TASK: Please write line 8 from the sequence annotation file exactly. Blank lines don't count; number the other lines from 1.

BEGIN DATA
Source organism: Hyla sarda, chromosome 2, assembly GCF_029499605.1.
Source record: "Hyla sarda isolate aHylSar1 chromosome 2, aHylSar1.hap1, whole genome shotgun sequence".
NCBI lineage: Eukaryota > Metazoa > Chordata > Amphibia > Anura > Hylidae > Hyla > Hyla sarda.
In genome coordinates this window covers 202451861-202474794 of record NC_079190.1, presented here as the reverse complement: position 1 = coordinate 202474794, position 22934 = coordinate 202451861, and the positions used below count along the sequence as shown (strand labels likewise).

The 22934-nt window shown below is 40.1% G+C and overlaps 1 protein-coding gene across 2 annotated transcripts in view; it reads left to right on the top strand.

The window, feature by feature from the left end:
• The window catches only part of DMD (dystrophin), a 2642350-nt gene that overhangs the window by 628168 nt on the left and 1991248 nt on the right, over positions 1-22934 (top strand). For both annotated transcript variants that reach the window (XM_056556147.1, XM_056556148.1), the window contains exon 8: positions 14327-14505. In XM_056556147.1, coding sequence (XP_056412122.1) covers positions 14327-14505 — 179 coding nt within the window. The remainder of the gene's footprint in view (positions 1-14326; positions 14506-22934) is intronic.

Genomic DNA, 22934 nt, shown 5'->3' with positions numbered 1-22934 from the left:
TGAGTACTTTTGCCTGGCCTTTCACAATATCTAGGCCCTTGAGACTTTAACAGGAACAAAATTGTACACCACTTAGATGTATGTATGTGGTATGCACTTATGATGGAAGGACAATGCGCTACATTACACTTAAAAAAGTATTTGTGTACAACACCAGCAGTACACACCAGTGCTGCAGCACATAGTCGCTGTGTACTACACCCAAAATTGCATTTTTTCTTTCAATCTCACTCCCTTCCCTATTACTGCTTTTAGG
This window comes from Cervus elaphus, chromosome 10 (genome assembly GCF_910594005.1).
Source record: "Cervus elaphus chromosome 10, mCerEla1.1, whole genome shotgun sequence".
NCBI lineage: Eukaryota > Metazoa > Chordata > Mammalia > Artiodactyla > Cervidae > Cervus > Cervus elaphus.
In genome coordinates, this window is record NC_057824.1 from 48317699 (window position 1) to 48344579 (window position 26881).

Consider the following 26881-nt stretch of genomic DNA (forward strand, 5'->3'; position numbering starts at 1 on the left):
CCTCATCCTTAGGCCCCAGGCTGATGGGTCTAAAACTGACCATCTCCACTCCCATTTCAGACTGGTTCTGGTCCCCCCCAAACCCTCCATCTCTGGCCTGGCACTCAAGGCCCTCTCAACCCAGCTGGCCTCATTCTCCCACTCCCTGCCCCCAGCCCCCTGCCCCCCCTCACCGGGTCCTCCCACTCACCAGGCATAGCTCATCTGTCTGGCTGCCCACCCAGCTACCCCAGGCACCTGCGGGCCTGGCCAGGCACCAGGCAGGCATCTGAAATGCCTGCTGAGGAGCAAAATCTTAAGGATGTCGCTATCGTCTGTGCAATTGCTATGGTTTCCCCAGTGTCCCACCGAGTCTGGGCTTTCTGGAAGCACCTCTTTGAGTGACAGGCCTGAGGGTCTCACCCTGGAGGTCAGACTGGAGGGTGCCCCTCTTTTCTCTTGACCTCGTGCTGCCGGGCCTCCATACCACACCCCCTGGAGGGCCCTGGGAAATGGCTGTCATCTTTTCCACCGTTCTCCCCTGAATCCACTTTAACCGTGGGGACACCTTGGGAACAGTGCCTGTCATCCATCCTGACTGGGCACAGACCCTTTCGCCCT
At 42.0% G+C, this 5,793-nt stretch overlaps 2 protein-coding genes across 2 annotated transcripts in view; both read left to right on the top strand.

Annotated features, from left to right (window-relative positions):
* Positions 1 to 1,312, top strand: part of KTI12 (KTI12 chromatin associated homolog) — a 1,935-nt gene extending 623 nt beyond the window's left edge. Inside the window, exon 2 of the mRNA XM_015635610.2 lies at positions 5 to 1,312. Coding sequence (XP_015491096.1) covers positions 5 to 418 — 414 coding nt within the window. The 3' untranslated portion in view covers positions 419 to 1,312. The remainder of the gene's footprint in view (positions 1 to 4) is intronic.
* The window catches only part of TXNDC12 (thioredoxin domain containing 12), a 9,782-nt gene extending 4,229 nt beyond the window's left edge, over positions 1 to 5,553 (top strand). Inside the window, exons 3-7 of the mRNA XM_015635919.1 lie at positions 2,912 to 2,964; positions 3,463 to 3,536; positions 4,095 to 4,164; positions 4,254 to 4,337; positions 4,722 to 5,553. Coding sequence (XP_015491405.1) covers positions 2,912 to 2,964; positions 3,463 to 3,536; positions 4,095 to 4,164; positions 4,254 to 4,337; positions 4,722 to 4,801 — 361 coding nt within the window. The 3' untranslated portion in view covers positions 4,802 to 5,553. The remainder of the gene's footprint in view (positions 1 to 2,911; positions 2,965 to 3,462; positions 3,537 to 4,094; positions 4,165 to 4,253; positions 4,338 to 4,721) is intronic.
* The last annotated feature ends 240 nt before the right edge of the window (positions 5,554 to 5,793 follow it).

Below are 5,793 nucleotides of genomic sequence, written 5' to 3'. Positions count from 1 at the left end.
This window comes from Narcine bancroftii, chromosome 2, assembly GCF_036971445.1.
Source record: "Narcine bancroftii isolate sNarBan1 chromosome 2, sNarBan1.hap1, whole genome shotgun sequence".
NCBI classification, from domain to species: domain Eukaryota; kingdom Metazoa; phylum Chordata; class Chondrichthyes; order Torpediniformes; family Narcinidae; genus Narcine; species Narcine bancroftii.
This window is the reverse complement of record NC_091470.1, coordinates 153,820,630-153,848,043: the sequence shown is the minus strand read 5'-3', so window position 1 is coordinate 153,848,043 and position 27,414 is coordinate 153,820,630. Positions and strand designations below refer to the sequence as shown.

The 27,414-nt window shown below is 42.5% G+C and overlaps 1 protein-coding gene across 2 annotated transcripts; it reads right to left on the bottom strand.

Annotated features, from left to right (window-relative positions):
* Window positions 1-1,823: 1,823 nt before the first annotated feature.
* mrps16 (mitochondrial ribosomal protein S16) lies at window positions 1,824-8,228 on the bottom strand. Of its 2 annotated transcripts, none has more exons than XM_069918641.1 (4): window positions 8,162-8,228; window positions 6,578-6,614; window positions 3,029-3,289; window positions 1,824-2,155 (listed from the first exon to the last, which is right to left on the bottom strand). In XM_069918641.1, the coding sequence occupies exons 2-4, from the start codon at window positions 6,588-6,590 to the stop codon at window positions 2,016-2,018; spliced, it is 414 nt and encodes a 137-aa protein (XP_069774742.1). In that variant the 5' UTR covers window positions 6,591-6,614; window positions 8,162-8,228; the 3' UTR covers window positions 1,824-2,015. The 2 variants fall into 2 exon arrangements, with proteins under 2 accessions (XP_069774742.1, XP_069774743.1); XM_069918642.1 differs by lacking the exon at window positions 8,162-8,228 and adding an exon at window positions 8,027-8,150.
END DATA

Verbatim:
Genomic DNA, 22934 nt, shown 5'->3' with positions numbered 1-22934 from the left: